A plant genus of the family Cruciferae. It contains many species and cultivars used as food including cabbage, cauliflower, broccoli, Brussel sprouts, kale, collard greens, MUSTARD PLANT; (B. alba, B. junica, and B. nigra), turnips (BRASSICA NAPUS) and rapeseed (BRASSICA RAPA).
MSH

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Brassidic Acids

Monounsaturated fatty acid with 22 carbons and the double bond in the trans formation at the 9th carbon from the methyl end.
NCI

A monounsaturated very long-chain fatty acid with a 22-carbon backbone and a single double bond originating from the 9th position from the methyl end, with the double bond in the trans- configuration.
NCI

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Brazílie

A country in Eastern South America, bordering the Atlantic Ocean. (NCI)
NCI

Description:Realm code for use of Brazil


HL7V3.0

A country in Eastern South America, bordering the Atlantic Ocean. (CIA World Factbook 2002)
NCI

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chléb

Baked food product made of flour or meal that is moistened, kneaded, and sometimes fermented. A major food since prehistoric times, it has been made in various forms using a variety of ingredients and methods.
MSH

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prsy

In humans, one of the paired regions in the anterior portion of the THORAX. The breasts consist of the MAMMARY GLANDS, the SKIN, the MUSCLES, the ADIPOSE TISSUE, and the CONNECTIVE TISSUES.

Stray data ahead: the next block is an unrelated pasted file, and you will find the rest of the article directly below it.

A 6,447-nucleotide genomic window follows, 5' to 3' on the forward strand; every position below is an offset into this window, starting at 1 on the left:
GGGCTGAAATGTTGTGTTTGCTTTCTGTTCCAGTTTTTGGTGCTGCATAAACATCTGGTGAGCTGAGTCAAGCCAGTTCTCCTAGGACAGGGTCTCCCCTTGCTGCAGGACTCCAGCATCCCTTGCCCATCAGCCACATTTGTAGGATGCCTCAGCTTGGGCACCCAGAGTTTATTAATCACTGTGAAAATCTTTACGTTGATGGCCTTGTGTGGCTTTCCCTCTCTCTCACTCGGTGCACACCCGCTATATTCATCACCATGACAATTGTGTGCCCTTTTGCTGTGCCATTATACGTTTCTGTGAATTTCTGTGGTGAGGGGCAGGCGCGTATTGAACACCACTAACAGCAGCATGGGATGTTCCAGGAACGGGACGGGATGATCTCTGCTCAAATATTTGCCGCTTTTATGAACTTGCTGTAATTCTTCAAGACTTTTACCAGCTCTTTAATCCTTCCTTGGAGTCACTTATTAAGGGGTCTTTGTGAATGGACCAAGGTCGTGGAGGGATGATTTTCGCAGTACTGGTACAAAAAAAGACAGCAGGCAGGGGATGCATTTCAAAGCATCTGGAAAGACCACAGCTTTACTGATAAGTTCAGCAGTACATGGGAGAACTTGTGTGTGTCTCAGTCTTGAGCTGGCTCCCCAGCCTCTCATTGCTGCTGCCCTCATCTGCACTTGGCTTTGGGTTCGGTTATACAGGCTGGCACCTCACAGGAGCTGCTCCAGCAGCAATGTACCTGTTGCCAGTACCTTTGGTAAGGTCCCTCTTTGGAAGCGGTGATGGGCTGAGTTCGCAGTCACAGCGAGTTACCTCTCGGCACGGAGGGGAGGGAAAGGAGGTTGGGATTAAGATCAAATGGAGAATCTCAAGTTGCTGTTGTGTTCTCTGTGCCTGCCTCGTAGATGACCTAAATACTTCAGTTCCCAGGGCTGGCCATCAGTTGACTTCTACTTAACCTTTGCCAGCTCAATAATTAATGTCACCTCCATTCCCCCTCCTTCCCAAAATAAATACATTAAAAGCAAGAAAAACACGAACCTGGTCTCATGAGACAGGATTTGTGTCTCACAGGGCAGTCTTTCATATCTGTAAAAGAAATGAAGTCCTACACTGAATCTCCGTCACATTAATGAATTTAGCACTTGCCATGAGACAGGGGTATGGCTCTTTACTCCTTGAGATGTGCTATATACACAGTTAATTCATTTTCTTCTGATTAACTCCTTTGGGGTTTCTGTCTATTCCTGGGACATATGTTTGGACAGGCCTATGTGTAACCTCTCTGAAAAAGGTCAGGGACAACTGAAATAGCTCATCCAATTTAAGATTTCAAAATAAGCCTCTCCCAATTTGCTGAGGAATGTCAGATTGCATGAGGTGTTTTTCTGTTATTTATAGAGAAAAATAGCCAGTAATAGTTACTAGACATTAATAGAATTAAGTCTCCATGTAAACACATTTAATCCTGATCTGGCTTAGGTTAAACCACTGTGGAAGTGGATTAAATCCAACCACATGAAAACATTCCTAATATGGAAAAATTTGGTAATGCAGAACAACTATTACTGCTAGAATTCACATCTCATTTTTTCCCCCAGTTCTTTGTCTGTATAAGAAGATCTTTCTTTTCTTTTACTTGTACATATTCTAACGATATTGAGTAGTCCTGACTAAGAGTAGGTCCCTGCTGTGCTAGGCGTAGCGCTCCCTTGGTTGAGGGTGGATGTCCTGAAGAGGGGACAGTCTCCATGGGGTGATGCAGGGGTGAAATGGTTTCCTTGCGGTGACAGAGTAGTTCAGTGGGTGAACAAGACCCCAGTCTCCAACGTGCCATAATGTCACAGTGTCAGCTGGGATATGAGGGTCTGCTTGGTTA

MSH

Subdivision of the pectoral part of the chest which consists of the nipple, areola and breast proper.
UWDA

Having to do with the breast.
NCI

Region of pectoral part of chest which has as its parts nipple, areola, breast proper.
FMA

One of two hemispheric projections of variable size situated in the subcutaneous layer over the pectoralis major muscle on either side of the chest. (NCI)
NCI

Glandular organ located on the chest. The breast is made up of connective tissue, fat, and breast tissue that contains the glands that can make milk.
NCI

One of two hemispheric projections of variable size situated in the subcutaneous layer over the pectoralis major muscle on either side of the chest.
NCI

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UGATZ TUMORE GAIZTOA

Breast cancer affects one in eight women during their lives. Breast cancer kills more women in the United States than any cancer except lung cancer. No one knows why some women get breast cancer, but there are a number of risk factors. Risks that you cannot change include

  • Age – the chance of getting breast cancer rises as a woman gets older
  • Genes – there are two genes, BRCA1 and BRCA2, that greatly increase the risk. Women who have family members with breast or ovarian cancer may wish to be tested.
  • Personal factors – beginning periods before age 12 or going through menopause after age 55

Other risks include being overweight, using hormone replacement therapy (also called menopausal hormone therapy), taking birth control pills, drinking alcohol, not having children or having your first child after age 35 or having dense breasts.